Don’t call The Pull Up a “showcase.” Because you’ll be selling it short.
As the one-day event created by The New Era of New England (NEONE) gears up for its fourth installment this Thursday (September 27) at Sonia in Cambridge, Steven Foley of NEONE says that the term doesn’t do the carefully-curated show justice.
“We not only listen to the artist’s music, which obviously has to be good, but we also watch how they carry themselves and represent their brand,” Foley tells Vanyaland. “Being a great performer is key as well. The Pull Up isn’t a showcase — no knock to those — but we have set a precedent with past lineups and we will continue to select seasoned artists who can deeply connect with various audiences and keep them entertained for a period of time.”
This year, Dutch ReBelle, Nyce Franklyn, Patrick Michel, Cam Bells, TeeLuxe, Milkshaw Benedict, and Big Tunez all hop on the lineup to perform at this week at the Central Square venue.
In a similar fashion to last year, when The Pull Up teamed up with iZotope, the 2018 edition of the show is in partnership with both Dutch ReBelle and The Boston Foundation. The Pull Up will also host a pop-up shop by V2III Boutique out of Roslindale to support local businesses.
“This will be the first of a few shows that The Boston Foundation is supporting, and it really just adds another reputable organization to the mix,” Foley explains. “Like iZotope, who sponsored our last show, The Boston Foundation has been a major supporter for musicians throughout the city for years. Our missions of supporting the arts matched up quite well, so it was a perfect marriage.”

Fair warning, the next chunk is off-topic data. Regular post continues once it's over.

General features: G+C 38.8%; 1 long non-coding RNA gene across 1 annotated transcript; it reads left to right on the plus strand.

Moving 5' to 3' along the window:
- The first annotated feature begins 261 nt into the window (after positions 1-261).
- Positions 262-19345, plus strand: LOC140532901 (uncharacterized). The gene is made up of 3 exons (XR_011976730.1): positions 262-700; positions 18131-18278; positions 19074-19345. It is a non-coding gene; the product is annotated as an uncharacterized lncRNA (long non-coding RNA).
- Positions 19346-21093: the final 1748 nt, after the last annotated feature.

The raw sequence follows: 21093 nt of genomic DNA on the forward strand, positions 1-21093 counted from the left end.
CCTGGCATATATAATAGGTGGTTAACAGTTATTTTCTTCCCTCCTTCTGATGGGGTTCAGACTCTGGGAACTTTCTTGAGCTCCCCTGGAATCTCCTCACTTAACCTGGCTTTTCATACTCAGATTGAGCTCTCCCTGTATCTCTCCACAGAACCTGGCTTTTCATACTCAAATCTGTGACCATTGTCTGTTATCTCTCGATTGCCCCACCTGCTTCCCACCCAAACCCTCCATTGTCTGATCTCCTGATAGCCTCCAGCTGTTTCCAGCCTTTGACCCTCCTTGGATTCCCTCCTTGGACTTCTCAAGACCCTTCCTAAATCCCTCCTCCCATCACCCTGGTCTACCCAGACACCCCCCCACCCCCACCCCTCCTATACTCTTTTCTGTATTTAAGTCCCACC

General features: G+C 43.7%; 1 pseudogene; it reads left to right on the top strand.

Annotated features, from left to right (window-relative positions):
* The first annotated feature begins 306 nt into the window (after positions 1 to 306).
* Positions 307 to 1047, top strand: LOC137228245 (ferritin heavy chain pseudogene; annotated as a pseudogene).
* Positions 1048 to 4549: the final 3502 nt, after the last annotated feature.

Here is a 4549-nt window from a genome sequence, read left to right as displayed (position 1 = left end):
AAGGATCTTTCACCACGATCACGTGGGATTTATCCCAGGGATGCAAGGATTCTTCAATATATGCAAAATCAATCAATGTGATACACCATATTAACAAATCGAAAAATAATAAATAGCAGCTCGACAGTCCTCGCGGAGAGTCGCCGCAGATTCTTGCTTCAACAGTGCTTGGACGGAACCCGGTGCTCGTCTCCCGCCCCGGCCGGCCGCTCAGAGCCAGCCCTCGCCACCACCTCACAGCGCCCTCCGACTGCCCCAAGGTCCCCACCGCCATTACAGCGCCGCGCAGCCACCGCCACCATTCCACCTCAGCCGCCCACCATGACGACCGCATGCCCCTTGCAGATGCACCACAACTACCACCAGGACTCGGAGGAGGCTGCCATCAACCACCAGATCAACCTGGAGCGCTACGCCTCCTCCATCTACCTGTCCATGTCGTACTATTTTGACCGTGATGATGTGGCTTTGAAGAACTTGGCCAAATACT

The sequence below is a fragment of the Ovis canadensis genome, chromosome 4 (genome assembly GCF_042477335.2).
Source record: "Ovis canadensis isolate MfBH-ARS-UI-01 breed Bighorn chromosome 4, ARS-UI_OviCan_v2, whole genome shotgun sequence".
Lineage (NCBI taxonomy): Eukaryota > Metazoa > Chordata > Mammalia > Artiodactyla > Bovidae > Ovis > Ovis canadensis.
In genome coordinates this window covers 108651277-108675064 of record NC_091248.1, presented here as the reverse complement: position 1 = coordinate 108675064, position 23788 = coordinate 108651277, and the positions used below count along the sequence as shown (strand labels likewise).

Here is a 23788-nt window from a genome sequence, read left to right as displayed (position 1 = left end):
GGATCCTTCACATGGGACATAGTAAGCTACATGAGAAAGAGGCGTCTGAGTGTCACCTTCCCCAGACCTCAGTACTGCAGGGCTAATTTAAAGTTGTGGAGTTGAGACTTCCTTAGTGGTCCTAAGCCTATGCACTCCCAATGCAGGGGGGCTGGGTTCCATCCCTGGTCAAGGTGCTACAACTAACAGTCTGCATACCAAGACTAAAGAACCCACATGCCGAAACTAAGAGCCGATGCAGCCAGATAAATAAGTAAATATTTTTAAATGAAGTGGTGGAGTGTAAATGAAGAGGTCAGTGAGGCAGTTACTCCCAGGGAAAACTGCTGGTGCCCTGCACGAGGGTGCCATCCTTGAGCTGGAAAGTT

Much like many of the other events springing up around Boston that focus on representation, The Pull Up aims to bring equal musical opportunities to area rappers and hip-hop musicians. After three installments, Foley says that the effect continues to permeate throughout different levels of the community.
“It has been quite evident since our previous shows that various local promoters, companies, and artists themselves have been able to leverage our outspokenness to break down that door and demystify the stereotypes surrounding urban music,” he notes. “While we aren’t taking credit for the progress that has been made, we think every successful show that happens definitely plays a vital role in creating those ‘equal shots’ [in the scene].”